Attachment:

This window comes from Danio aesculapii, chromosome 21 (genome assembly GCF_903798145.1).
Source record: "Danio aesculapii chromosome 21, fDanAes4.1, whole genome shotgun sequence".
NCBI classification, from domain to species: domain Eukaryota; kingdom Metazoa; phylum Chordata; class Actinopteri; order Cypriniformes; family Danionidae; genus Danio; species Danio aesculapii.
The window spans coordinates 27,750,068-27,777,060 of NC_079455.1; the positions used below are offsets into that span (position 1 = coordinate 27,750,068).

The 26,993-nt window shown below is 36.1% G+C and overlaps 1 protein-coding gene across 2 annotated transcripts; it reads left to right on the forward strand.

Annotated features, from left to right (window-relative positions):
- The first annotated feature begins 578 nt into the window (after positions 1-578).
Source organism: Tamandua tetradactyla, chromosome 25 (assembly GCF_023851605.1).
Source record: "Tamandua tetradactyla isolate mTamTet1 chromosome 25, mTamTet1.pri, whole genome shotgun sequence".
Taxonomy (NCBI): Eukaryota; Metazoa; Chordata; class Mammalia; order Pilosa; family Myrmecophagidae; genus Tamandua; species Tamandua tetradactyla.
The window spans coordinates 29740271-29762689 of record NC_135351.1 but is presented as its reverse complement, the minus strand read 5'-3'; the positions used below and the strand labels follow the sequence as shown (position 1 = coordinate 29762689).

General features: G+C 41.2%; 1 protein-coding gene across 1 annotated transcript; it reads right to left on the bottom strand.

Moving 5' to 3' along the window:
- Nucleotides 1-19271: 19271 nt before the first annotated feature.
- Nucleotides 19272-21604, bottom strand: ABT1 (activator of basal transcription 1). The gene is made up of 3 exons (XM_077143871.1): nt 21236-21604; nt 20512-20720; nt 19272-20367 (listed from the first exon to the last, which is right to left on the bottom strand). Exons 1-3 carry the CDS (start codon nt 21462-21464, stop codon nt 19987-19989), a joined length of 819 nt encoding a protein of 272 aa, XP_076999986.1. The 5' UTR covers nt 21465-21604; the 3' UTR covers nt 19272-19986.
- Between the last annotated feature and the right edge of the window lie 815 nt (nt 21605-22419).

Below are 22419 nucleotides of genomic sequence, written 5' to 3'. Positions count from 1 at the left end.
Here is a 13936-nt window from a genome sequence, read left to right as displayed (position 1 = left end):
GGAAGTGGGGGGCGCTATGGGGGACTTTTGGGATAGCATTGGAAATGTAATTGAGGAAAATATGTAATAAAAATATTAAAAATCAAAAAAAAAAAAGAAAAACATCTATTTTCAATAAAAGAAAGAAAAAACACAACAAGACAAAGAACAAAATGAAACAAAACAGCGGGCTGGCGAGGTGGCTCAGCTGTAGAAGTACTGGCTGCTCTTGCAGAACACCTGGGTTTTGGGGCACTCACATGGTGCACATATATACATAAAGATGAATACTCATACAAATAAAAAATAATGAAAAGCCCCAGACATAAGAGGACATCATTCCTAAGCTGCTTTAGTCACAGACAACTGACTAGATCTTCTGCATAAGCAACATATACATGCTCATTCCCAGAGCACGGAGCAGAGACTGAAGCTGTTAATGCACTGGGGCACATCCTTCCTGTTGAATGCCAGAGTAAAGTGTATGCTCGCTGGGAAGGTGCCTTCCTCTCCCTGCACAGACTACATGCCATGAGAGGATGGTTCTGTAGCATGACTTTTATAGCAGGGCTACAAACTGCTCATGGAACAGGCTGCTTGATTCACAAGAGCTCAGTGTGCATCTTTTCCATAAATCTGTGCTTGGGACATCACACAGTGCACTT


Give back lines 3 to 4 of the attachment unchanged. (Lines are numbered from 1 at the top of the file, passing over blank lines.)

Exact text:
NCBI classification, from domain to species: domain Eukaryota; kingdom Metazoa; phylum Chordata; class Actinopteri; order Cypriniformes; family Danionidae; genus Danio; species Danio aesculapii.
The window spans coordinates 27,750,068-27,777,060 of NC_079455.1; the positions used below are offsets into that span (position 1 = coordinate 27,750,068).